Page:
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Title: The Church of Ireland and the third home rule crisis.
Author: Scholes , A.
ISNI:       0000 0000 7714 9584
Awarding Body: Queens University Belfast
Current Institution: Queen's University Belfast
Date of Award: 2008
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Abstract:
This thesis explores the role played by the Church of Ireland, the largest Protestant Church in Ireland, in Irish politics between 1910-1918, a period marked by dramatic events such as the Ulster Covenant, Lame gun-running, First World War and Easter Rising. This period was defined by Home Rule. Irish Unionism strongly opposed the intention of the Liberal government to grant Ireland a degree of legislative independence, as embodied in the third Home Rule bill. The Church of Ireland was an at times integral part ofthis Unionist opposition. The Church was highly involved in the mechanics of Unionist grass roots politics, playing a leading role at general election meetings in 1910, and in Unionist Clubs, as well as, from 1913, the Ulster Volunteer Force. The Church also played a role in justifying Unionist opposition to Irish self-government. The thesis explores how important the Church ofIreland was in legitimating Unionist resistance, and especially in attempting to provide a moral framework for Ulster Unionist militancy in 1913-14. The thesis also examines the effect the Church's involvement in Irish politics had within the Church. In 'secular' Irish Unionism, the period was marked by disunity. The issue ofpartition also threatened to split the Church ofIreland, as it replicated the tensions caused within Irish Unionism by the issue. The Ulster Covenant in 1912 suggested the Church in Ulster would support an Ulster focused anti-Home Rule strategy. Events during the War confirmed this partitionist impulse from northern Church members. Supplied by The British Library - 'The world's knowledge' 1! I This thesis argues that the Church ofIreland's influence in politics in this period was largely one ofdecline, as the issue ofpartition meant the Church ultimately could not speak with one voice on the 'Irish question'.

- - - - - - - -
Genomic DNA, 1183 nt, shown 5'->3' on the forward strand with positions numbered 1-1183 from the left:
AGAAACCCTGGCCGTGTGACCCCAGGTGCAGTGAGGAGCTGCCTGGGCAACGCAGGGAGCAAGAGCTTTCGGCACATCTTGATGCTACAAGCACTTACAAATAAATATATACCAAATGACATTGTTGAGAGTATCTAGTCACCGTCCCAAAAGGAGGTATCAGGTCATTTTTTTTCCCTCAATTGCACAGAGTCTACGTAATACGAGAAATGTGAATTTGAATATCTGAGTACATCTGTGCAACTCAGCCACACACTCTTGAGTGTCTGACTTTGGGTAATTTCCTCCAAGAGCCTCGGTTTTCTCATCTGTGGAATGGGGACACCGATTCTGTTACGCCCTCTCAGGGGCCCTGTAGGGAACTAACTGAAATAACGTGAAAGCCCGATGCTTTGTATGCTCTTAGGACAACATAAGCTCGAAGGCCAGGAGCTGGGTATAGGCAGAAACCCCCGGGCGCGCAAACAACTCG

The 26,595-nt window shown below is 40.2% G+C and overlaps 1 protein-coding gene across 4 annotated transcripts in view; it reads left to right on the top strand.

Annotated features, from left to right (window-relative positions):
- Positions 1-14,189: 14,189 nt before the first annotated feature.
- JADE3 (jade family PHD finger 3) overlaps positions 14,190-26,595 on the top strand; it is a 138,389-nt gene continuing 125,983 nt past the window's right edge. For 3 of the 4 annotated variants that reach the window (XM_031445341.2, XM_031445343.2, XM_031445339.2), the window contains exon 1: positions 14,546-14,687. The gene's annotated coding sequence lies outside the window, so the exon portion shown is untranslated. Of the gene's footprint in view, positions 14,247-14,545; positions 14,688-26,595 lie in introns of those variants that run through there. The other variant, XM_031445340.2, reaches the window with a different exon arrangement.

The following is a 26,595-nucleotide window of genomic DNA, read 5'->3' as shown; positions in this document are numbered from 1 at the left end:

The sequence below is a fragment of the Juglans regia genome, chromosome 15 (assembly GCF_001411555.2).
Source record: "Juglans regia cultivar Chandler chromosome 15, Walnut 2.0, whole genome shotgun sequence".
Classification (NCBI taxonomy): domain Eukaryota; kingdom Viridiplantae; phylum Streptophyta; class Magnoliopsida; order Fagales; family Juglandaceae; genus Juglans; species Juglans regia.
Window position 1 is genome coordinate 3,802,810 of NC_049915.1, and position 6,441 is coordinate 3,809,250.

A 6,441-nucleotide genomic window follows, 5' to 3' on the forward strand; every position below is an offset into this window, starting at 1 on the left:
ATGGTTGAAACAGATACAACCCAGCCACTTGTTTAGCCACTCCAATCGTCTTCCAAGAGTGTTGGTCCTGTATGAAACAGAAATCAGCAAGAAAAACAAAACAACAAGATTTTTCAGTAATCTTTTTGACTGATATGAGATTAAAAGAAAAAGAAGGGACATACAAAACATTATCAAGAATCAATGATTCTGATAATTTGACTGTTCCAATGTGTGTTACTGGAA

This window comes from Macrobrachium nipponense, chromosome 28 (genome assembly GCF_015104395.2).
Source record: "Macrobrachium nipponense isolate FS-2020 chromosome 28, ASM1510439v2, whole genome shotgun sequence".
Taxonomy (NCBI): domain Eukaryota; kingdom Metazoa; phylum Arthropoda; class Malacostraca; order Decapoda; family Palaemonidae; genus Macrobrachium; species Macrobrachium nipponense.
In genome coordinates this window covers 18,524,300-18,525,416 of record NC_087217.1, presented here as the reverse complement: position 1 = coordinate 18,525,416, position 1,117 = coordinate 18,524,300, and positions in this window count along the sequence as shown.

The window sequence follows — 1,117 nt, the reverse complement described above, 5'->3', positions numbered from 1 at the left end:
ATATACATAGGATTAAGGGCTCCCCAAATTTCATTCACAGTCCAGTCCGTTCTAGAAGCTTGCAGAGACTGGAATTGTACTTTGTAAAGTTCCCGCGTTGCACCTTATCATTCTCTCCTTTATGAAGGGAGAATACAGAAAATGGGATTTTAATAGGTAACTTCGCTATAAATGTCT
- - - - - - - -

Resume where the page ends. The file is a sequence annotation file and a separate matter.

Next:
Supervisor: Not available Sponsor: Not available
Qualification Name: Queens University Belfast, 2008 Qualification Level: Doctoral
EThOS ID: uk.bl.ethos.492491  DOI: Not available
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